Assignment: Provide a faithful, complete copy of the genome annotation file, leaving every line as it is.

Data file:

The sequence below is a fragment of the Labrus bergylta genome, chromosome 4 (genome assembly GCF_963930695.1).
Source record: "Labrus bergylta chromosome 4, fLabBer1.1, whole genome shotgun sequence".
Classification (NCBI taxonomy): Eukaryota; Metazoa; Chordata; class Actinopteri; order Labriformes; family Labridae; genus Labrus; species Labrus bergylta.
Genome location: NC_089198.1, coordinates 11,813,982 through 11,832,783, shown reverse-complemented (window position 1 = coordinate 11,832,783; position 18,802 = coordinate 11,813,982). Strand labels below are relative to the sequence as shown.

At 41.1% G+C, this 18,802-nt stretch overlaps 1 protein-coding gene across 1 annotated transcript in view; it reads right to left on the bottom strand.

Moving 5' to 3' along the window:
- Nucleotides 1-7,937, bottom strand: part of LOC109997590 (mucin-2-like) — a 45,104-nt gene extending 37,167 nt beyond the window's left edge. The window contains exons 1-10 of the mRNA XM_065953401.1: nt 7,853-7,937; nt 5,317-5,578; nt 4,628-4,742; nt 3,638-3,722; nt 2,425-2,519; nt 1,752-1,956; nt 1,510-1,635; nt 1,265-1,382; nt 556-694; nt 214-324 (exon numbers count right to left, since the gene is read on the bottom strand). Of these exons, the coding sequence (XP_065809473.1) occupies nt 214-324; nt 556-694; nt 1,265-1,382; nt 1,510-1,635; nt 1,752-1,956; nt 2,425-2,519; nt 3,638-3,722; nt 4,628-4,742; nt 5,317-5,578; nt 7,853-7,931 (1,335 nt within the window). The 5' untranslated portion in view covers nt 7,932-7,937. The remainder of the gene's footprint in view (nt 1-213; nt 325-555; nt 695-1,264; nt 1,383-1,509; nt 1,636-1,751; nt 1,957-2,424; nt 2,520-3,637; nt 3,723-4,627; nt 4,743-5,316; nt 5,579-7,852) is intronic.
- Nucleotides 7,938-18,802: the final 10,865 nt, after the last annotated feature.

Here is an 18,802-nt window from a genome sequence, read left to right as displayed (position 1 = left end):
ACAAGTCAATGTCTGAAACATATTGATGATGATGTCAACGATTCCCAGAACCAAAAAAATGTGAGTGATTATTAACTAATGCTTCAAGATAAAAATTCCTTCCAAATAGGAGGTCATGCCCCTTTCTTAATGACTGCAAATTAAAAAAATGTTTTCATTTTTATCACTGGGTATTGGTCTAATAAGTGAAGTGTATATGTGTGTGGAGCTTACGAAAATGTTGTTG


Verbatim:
The sequence below is a fragment of the Labrus bergylta genome, chromosome 4 (genome assembly GCF_963930695.1).
Source record: "Labrus bergylta chromosome 4, fLabBer1.1, whole genome shotgun sequence".
Classification (NCBI taxonomy): Eukaryota; Metazoa; Chordata; class Actinopteri; order Labriformes; family Labridae; genus Labrus; species Labrus bergylta.
Genome location: NC_089198.1, coordinates 11,813,982 through 11,832,783, shown reverse-complemented (window position 1 = coordinate 11,832,783; position 18,802 = coordinate 11,813,982). Strand labels below are relative to the sequence as shown.

At 41.1% G+C, this 18,802-nt stretch overlaps 1 protein-coding gene across 1 annotated transcript in view; it reads right to left on the bottom strand.

Moving 5' to 3' along the window:
- Nucleotides 1-7,937, bottom strand: part of LOC109997590 (mucin-2-like) — a 45,104-nt gene extending 37,167 nt beyond the window's left edge. The window contains exons 1-10 of the mRNA XM_065953401.1: nt 7,853-7,937; nt 5,317-5,578; nt 4,628-4,742; nt 3,638-3,722; nt 2,425-2,519; nt 1,752-1,956; nt 1,510-1,635; nt 1,265-1,382; nt 556-694; nt 214-324 (exon numbers count right to left, since the gene is read on the bottom strand). Of these exons, the coding sequence (XP_065809473.1) occupies nt 214-324; nt 556-694; nt 1,265-1,382; nt 1,510-1,635; nt 1,752-1,956; nt 2,425-2,519; nt 3,638-3,722; nt 4,628-4,742; nt 5,317-5,578; nt 7,853-7,931 (1,335 nt within the window). The 5' untranslated portion in view covers nt 7,932-7,937. The remainder of the gene's footprint in view (nt 1-213; nt 325-555; nt 695-1,264; nt 1,383-1,509; nt 1,636-1,751; nt 1,957-2,424; nt 2,520-3,637; nt 3,723-4,627; nt 4,743-5,316; nt 5,579-7,852) is intronic.
- Nucleotides 7,938-18,802: the final 10,865 nt, after the last annotated feature.

Here is an 18,802-nt window from a genome sequence, read left to right as displayed (position 1 = left end):
ACAAGTCAATGTCTGAAACATATTGATGATGATGTCAACGATTCCCAGAACCAAAAAAATGTGAGTGATTATTAACTAATGCTTCAAGATAAAAATTCCTTCCAAATAGGAGGTCATGCCCCTTTCTTAATGACTGCAAATTAAAAAAATGTTTTCATTTTTATCACTGGGTATTGGTCTAATAAGTGAAGTGTATATGTGTGTGGAGCTTACGAAAATGTTGTTG